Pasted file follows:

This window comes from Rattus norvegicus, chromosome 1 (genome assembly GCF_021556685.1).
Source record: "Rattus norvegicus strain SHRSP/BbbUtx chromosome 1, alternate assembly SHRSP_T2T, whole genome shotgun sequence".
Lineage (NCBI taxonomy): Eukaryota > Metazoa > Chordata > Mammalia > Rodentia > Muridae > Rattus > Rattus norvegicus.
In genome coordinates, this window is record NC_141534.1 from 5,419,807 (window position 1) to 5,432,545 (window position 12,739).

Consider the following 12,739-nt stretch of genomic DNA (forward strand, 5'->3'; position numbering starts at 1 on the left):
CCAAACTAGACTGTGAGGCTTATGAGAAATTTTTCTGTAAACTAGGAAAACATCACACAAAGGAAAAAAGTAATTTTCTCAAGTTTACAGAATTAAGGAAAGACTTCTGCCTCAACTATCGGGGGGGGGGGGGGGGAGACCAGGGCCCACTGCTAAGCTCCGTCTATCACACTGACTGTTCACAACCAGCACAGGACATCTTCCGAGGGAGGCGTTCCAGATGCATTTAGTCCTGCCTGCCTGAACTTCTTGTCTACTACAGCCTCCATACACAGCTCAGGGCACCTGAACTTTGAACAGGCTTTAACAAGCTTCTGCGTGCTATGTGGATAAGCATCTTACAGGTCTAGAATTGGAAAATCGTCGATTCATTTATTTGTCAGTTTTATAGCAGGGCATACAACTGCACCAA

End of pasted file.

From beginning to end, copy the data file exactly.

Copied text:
This window comes from Rattus norvegicus, chromosome 1 (genome assembly GCF_021556685.1).
Source record: "Rattus norvegicus strain SHRSP/BbbUtx chromosome 1, alternate assembly SHRSP_T2T, whole genome shotgun sequence".
Lineage (NCBI taxonomy): Eukaryota > Metazoa > Chordata > Mammalia > Rodentia > Muridae > Rattus > Rattus norvegicus.
In genome coordinates, this window is record NC_141534.1 from 5,419,807 (window position 1) to 5,432,545 (window position 12,739).

Consider the following 12,739-nt stretch of genomic DNA (forward strand, 5'->3'; position numbering starts at 1 on the left):
CCAAACTAGACTGTGAGGCTTATGAGAAATTTTTCTGTAAACTAGGAAAACATCACACAAAGGAAAAAAGTAATTTTCTCAAGTTTACAGAATTAAGGAAAGACTTCTGCCTCAACTATCGGGGGGGGGGGGGGGGAGACCAGGGCCCACTGCTAAGCTCCGTCTATCACACTGACTGTTCACAACCAGCACAGGACATCTTCCGAGGGAGGCGTTCCAGATGCATTTAGTCCTGCCTGCCTGAACTTCTTGTCTACTACAGCCTCCATACACAGCTCAGGGCACCTGAACTTTGAACAGGCTTTAACAAGCTTCTGCGTGCTATGTGGATAAGCATCTTACAGGTCTAGAATTGGAAAATCGTCGATTCATTTATTTGTCAGTTTTATAGCAGGGCATACAACTGCACCAA